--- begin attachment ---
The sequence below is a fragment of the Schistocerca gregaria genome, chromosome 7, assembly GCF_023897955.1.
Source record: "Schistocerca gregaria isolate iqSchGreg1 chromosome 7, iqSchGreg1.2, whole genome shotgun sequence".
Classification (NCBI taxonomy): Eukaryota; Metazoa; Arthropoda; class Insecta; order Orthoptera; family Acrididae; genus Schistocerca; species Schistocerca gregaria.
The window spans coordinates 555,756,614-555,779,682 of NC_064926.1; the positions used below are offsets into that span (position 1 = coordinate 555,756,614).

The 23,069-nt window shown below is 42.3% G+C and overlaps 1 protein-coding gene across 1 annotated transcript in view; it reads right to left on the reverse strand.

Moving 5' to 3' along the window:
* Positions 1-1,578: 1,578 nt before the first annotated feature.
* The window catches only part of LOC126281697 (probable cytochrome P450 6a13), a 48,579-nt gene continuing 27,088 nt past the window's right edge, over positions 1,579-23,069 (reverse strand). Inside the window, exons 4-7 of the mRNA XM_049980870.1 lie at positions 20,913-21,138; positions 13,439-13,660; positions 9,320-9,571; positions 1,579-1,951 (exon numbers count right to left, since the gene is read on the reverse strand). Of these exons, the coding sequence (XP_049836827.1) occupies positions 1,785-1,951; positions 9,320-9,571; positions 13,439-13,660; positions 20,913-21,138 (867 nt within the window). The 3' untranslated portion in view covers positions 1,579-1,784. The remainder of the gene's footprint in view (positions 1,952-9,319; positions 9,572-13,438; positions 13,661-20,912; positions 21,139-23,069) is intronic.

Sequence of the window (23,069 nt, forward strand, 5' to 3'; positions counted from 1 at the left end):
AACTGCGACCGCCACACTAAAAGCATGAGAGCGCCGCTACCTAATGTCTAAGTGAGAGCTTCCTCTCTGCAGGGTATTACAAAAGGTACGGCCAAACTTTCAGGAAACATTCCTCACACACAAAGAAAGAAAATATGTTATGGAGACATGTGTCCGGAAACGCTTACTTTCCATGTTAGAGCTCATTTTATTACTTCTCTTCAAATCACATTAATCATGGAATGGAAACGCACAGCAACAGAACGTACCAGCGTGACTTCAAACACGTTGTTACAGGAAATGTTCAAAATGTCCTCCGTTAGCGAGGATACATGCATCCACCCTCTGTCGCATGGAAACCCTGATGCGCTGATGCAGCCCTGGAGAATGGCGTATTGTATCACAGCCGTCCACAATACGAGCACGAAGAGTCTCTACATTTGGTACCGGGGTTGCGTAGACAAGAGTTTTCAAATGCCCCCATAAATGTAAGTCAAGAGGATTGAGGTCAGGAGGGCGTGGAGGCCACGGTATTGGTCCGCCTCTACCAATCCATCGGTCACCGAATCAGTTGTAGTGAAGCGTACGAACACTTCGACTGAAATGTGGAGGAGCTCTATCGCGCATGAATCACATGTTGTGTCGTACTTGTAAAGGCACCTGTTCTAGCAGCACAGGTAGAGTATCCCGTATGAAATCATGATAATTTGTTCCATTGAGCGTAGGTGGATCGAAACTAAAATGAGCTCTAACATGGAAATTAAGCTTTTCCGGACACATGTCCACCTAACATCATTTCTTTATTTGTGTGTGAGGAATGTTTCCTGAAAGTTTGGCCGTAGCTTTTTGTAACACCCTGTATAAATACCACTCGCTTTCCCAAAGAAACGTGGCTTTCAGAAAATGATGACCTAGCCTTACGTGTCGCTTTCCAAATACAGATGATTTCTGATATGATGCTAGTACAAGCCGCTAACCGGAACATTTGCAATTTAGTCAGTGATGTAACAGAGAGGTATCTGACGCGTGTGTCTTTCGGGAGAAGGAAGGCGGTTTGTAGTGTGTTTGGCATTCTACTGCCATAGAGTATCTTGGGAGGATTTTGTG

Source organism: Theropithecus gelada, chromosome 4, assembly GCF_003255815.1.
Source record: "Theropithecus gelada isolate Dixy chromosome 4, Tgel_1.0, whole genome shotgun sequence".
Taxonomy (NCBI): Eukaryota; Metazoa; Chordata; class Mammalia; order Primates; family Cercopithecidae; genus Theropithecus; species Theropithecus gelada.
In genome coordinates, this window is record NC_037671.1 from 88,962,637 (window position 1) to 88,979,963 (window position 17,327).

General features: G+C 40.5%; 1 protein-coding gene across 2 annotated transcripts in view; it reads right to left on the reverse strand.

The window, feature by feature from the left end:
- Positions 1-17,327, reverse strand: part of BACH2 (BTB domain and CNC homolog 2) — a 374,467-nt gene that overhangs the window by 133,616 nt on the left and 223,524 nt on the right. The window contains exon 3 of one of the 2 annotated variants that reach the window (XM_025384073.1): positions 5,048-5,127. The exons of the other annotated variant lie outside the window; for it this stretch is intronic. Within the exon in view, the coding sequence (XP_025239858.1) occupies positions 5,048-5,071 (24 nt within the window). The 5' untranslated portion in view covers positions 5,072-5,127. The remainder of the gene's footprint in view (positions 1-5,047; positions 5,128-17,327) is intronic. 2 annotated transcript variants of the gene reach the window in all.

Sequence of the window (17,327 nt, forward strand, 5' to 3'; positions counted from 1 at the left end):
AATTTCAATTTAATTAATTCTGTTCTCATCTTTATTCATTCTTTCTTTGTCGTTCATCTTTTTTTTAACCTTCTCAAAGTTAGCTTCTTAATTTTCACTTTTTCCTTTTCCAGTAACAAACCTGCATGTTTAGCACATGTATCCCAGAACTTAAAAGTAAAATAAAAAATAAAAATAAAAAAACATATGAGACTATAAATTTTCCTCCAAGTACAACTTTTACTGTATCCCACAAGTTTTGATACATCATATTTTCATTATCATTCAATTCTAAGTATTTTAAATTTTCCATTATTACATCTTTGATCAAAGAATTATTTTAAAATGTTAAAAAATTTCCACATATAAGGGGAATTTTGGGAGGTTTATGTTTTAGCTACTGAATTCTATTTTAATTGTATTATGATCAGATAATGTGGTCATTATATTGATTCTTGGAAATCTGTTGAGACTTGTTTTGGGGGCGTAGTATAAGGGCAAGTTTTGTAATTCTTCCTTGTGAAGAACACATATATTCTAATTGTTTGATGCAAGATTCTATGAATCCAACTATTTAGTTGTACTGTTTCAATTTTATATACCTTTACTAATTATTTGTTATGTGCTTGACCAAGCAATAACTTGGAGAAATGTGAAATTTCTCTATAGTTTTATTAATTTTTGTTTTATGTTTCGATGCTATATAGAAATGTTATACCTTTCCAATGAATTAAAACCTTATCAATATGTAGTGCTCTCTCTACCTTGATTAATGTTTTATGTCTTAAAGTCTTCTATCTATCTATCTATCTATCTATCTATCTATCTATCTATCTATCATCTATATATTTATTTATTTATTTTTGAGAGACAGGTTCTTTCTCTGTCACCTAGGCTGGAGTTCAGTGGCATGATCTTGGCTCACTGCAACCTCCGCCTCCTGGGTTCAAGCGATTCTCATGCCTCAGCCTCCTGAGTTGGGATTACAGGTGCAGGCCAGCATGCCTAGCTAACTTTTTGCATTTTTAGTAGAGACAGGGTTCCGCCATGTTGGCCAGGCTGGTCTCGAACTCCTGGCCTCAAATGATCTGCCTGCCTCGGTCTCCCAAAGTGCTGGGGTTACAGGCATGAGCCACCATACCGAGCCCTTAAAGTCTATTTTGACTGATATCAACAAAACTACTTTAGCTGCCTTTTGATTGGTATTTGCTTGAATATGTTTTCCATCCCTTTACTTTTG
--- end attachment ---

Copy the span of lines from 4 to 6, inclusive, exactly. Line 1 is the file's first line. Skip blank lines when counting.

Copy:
The window spans coordinates 555,756,614-555,779,682 of NC_064926.1; the positions used below are offsets into that span (position 1 = coordinate 555,756,614).

The 23,069-nt window shown below is 42.3% G+C and overlaps 1 protein-coding gene across 1 annotated transcript in view; it reads right to left on the reverse strand.

Moving 5' to 3' along the window: